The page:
Tagged: 3D

A 3D-capable Amazon phone might signal the next wave in retail

Image courtesy of Steve Jurvetson/Flickr.com

Image courtesy of Steve Jurvetson/Flickr.com

Interesting times for Amazon. Especially in the hardware space. First we get the surprise launch of their new set-top box, the Fire TV, now rumours are spreading of an imminent smartphone from the retail giant.

Not that this rumour is new, per se. We’ve been hearing speculation about an Amazon phone almost as long as we’ve been hearing about an HDTV from Apple. But this time, the rumour comes with a new level of specificity at least as it relates to a key tech spec: the handset will supposedly ship with a quad set of cameras that will enable a retina-tracking, glasses-free, 3D display.

Let’s assume for the time being that this phone, if real, will be a logical stable-mate to the existing Kindle Fire line of tablets. This would mean Amazon’s proprietary fork of Android and access to all of Amazon’s streaming services. Certainly not a bad set of specs. Especially if they include access to the Fire TV’s game store.

Frankly, if this was all there was to this rumoured handset, the right price would make it a very popular choice. Amazon’s tablets have received very favourable reviews and it seems likely that an Amazon phone would fare equally well.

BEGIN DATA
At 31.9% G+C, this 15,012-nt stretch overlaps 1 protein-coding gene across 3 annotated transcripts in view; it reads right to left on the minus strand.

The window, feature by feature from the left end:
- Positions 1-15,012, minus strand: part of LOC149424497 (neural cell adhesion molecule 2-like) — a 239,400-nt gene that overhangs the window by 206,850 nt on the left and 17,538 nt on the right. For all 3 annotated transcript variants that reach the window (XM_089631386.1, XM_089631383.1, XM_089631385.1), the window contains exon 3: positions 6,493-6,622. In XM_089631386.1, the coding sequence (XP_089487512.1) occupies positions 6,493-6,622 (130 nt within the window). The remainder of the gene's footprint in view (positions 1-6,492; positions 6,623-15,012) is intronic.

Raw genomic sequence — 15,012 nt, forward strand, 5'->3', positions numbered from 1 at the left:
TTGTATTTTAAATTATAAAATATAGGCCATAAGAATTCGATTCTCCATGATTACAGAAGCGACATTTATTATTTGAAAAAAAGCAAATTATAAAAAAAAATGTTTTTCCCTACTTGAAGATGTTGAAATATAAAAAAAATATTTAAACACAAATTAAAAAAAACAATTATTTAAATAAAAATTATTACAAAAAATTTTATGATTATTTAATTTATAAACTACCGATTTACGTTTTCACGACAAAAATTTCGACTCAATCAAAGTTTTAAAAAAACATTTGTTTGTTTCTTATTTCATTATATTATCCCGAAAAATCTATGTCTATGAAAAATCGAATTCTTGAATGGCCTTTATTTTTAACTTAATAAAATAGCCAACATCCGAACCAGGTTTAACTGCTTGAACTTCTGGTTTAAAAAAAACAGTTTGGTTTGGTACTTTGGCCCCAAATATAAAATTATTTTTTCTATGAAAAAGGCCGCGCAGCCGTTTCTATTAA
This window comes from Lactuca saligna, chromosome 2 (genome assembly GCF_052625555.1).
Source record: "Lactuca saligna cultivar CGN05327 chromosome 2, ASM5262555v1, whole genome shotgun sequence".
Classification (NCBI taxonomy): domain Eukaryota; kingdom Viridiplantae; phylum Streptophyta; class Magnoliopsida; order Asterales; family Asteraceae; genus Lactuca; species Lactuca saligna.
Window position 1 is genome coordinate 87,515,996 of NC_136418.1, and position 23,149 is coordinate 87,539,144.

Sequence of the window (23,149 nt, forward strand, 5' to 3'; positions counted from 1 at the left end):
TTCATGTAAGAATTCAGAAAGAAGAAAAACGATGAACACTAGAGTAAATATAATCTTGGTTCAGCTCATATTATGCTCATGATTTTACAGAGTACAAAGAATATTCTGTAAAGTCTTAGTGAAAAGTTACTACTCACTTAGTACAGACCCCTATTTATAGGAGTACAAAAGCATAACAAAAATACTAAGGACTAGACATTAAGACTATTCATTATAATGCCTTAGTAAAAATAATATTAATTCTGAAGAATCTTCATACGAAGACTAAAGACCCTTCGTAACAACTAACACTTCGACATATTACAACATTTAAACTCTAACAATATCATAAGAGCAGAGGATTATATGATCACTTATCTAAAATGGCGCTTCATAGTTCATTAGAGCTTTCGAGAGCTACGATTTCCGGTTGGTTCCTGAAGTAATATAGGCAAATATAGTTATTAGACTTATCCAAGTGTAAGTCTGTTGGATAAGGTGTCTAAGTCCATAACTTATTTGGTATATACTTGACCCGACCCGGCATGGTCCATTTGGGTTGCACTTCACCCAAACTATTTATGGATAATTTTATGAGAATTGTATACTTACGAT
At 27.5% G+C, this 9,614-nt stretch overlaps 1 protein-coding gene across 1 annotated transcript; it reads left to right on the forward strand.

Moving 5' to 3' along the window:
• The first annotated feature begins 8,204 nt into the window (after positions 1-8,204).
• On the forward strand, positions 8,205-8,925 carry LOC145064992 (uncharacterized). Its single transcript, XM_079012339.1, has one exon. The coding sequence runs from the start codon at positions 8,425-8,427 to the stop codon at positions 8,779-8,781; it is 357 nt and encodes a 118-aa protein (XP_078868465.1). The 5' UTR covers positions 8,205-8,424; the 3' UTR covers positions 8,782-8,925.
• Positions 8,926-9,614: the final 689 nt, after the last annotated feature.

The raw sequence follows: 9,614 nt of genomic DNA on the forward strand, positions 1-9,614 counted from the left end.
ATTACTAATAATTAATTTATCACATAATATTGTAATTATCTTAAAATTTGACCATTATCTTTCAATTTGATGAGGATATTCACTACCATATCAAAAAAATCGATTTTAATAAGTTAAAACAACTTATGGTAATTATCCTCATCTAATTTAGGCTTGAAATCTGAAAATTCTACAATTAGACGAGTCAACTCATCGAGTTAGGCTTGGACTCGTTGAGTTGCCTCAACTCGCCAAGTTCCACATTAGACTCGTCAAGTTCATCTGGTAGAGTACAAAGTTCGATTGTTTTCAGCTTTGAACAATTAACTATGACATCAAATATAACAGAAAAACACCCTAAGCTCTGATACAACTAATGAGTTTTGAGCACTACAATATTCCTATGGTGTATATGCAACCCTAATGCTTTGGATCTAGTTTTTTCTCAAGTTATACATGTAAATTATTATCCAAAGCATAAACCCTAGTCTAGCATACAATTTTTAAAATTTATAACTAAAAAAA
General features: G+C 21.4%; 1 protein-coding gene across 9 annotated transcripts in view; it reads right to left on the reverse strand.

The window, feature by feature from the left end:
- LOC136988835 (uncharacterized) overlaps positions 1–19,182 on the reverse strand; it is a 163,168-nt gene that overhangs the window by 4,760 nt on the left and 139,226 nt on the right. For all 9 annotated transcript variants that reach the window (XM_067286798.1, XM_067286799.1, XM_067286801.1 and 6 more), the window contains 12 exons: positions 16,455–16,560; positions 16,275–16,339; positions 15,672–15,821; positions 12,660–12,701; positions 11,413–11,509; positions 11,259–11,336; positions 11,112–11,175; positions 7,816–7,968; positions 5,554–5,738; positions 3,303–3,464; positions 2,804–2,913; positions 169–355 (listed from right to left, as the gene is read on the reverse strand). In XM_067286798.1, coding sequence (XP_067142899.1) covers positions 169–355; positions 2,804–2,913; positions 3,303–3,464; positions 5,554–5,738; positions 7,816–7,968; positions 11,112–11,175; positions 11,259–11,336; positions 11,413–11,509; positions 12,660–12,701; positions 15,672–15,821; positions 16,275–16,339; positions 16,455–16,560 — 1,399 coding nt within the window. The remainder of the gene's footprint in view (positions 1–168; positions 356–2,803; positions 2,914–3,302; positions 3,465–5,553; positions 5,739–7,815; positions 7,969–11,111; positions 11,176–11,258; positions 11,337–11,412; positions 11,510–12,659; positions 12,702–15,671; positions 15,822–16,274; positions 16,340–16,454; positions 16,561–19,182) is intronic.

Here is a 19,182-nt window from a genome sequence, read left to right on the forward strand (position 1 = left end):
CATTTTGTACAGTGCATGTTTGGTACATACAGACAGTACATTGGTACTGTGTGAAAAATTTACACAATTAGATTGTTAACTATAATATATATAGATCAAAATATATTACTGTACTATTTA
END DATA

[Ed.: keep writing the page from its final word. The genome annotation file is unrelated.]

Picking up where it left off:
But I’m troubled by the 3D aspect of the report. I know that movie studios continue to flog 3D on all of their mega-budget releases as a way of luring audiences to theatrical releases (with the correspondingly over-priced tickets). Some people even choose 3D over 2D when given the choice. Not me. I’m completely over 3D. Most of the time my brain becomes so accustomed to the effect that 20 minutes into the movie the only thing I’m noticing is the glasses on my face and the darker picture on the screen (non-3D movies are noticeably brighter).

As for home 3D? Fugedaboudit.
Even if we owned a 3D TV I doubt we’d ever use the 3D part. My neighbour, who is as big a movie buff as you’re likely to find, never uses his TV’s 3D capability. I suspect he’s far from an outlier on that count.

Which brings us back to why Amazon would choose to include 3D on a handset, especially when others have tried (and failed) to market one successfully.

The most obvious reason is that they want to enable traditional 3D content, i.e. movies and games. Nintendo has enjoyed relative success with their 3DS line of hand-held game consoles and those who have them assure me that the 3D part is really enjoyable (I’ll have to take their word for it).

But there may be a secondary element to Amazon’s 3D strategy: retail. Though I’ve never felt that the current model of multiple-angle images in gallery format was insufficient when looking at products online, perhaps Amazon wants to take the virtual shopping experience to the next level by giving shoppers a more immersive and realistic view of catalog items.